Second Sunday After Pentecost Gospel: Matthew 4:18-23
As the Lord walked by the Sea of Galilee, he saw two brothers, Simon who is called Peter and Andrew his brother, casting a net into the sea; for they were fishermen. And he said to them, “Follow me, and I will make you fishers of men.” (Matthew 4:18-19)
Christ commanded His disciples to become fishers of men – to do the work of evangelism. In the writings of the holy fathers we find this advice for those considering undertaking evangelism:
“If you would talk to others concerning eternal life, be ready to show you are willing to suffer for the word, speak humbly with repentance, weeping for your own sins, and choosing carefully with whom you speak: a person who is willing not just to listen but to do the word. If you do not do these things, then it is better not to speak at all, lest you die and depart without profit from the words with which you hoped to vivify others. Remember, God is going to ask any sinners who quote Him, “who are you to speak the words of my covenant which are written in the Scriptures?” (adapted from THE PARADISE OF THE FATHERS)
Evangelism as being “fishers of men”:
Fishermen worked in groups – several men in a boat, often co-operating with partners in other boats. Evangelism is a co-operative enterprise. It isn’t meant for people who like to go at it alone (Jesus sent out the apostles in teams of two) or for people who like to make a name for themselves alone. The nature of Christian evangelism is to bring others into the community of “fishers of men.” We are constantly growing the community of people willing to co-operate in living together according to the Gospel teachings. We are trying to bring others into the Body of Christ so that we can live and work together in serving Christ, one another and the Gospel. The “fishers of men” analogy of Christ is speaking to us about a corporate, even commercial, venture, where we must work together in order to survive in the world.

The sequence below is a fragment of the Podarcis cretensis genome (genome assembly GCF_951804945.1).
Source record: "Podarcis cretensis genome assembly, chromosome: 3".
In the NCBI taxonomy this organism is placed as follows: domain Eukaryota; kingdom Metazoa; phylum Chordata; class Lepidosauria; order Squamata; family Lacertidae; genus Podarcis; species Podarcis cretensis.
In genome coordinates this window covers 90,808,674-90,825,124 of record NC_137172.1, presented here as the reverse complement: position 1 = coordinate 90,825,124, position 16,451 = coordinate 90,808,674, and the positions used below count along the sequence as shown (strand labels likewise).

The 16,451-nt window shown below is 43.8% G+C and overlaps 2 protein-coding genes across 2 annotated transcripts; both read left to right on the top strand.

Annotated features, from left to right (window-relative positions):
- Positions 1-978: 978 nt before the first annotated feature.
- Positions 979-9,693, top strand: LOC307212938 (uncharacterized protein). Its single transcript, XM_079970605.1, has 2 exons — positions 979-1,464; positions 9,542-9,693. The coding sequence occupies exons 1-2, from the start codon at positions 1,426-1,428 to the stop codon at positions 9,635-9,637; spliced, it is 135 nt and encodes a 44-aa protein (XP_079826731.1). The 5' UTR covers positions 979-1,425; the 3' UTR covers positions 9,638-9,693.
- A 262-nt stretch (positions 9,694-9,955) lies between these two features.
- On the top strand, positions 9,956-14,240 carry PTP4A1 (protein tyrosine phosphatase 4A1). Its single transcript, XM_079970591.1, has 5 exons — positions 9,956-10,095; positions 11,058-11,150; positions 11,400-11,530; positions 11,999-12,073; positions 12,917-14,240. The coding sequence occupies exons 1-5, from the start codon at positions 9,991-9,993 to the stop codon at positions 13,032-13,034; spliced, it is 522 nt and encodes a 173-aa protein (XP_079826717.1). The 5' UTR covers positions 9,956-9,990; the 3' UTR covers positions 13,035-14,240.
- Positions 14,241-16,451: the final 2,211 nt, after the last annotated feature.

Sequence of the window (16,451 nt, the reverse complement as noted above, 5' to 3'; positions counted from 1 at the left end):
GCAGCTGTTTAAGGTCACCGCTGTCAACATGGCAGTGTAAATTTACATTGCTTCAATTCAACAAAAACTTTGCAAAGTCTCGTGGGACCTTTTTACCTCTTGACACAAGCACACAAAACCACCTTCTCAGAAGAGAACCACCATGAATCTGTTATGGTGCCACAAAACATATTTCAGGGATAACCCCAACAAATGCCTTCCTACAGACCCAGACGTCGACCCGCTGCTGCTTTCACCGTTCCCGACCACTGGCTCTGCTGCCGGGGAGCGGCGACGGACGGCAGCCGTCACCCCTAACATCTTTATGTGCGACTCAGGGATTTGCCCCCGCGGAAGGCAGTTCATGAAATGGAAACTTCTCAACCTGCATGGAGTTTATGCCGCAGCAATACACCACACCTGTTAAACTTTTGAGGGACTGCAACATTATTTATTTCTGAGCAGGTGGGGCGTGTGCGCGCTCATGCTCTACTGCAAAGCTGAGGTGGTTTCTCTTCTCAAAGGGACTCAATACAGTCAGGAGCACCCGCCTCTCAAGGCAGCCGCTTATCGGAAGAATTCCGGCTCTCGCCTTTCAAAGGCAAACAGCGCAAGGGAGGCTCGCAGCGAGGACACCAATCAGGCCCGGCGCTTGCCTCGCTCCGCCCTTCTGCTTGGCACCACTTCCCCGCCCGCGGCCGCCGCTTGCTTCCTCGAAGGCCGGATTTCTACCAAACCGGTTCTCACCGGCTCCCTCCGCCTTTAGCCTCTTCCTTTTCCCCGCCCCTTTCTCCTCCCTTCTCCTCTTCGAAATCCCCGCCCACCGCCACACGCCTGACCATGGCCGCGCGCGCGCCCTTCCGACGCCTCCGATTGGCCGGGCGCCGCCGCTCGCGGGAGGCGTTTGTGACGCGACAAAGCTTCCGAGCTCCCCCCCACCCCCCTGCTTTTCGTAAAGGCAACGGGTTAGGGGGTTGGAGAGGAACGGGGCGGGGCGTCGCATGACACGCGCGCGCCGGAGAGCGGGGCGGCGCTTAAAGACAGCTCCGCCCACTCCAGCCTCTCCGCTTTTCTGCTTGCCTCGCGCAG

To change from fishermen to fishers of men is to change our value system completely. Fishermen are in the work to make a profit in this world, fishers of men are working for the Kingdom of God, without regard to the profitability of their work.
We all who have come into the net of the apostles – all who attend church, are to become fishers of men as well. We are to join the apostles in their work, not just expect them to do the work for us. The fishers of men imagery opposes a sense that we who enter into the church are to be passive recipients of what the apostles, or the experts, or the professionals or the clergy or the hierarchy do. The fishers of men are looking for fellow humans to join them, not fish to train or devour! We who come into the net spread by the apostolic work, are not fish but humans and we are to behave as such in the church.
Fishing as a commercial enterprise also means discernment – not everything that gets into the fishermen’s nets is equally valuable or good. We are looking for humans, not fish, and so we have to be perceptive about those who are ready to hear the Gospel and those who are ready to come into the Church to themselves share in the fishers of men ministry. Christ’s very invitation to the first disciples was to follow Him in order to be made into fishers of men. The invitation to become “fishers of men” was the appeal of becoming a disciple of Christ from the beginning. Our following Christ is not just self-serving (so I can get to the kingdom), but rather so that I can serve Christ by becoming part of the community who are fishers of men.
As fishers of men, we don’t need to travel to distant lands, for there are plenty of people all around us for us to do our work. We all are to share in this ministry – to support one another in doing this work, to cooperate with each other. The main tool of our fishing labor is love – love for God and for one another. This is why it is possible for every Christian to do this work.